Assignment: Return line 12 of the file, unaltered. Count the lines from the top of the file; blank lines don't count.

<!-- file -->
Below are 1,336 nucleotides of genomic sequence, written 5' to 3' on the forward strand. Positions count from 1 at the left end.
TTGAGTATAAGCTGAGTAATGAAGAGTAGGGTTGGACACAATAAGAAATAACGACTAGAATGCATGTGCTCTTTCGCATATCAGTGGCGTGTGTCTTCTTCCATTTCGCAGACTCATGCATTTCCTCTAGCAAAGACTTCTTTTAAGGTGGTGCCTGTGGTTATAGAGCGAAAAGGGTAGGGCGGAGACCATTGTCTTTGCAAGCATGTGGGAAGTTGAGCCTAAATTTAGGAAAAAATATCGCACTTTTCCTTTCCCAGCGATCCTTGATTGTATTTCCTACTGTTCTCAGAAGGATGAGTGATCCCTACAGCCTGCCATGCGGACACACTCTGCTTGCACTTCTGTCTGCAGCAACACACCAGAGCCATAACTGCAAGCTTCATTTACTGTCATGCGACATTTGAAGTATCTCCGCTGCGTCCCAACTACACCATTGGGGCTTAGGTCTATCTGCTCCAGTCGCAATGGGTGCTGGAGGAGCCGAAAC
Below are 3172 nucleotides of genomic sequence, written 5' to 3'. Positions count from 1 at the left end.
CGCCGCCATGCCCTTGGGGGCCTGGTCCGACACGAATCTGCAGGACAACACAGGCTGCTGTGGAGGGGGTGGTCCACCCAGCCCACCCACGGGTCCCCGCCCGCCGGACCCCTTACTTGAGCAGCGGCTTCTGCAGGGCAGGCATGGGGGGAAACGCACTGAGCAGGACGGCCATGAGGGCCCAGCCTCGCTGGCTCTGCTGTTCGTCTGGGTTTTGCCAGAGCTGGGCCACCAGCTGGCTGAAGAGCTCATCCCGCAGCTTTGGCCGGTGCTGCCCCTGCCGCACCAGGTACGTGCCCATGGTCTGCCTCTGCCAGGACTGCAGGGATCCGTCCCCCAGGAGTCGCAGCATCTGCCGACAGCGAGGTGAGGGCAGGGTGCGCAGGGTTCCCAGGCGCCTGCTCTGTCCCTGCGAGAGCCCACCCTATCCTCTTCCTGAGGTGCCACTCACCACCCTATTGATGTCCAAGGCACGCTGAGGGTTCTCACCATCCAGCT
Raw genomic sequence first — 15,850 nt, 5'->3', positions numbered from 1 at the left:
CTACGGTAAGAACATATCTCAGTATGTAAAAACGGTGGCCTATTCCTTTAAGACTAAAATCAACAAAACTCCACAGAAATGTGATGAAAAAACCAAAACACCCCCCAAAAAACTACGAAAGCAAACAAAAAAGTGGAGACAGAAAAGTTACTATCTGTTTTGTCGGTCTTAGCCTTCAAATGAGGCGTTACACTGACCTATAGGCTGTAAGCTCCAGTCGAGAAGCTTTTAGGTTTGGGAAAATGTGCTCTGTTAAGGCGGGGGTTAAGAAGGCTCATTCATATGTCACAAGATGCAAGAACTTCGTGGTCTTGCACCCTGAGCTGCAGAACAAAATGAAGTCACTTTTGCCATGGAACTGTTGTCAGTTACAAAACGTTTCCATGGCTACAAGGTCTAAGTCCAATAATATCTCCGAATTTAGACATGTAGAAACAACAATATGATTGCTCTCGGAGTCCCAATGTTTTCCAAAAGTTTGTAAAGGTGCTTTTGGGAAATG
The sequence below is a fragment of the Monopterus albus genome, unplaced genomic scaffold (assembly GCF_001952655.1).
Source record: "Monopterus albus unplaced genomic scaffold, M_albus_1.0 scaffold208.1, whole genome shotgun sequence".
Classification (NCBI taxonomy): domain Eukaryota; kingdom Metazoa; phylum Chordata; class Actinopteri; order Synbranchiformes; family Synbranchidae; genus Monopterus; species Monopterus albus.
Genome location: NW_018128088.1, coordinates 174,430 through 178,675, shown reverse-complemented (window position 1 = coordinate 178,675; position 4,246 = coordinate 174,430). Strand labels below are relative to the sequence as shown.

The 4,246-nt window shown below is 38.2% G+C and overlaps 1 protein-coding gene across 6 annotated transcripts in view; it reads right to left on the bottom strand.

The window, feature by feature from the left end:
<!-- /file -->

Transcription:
The window, feature by feature from the left end: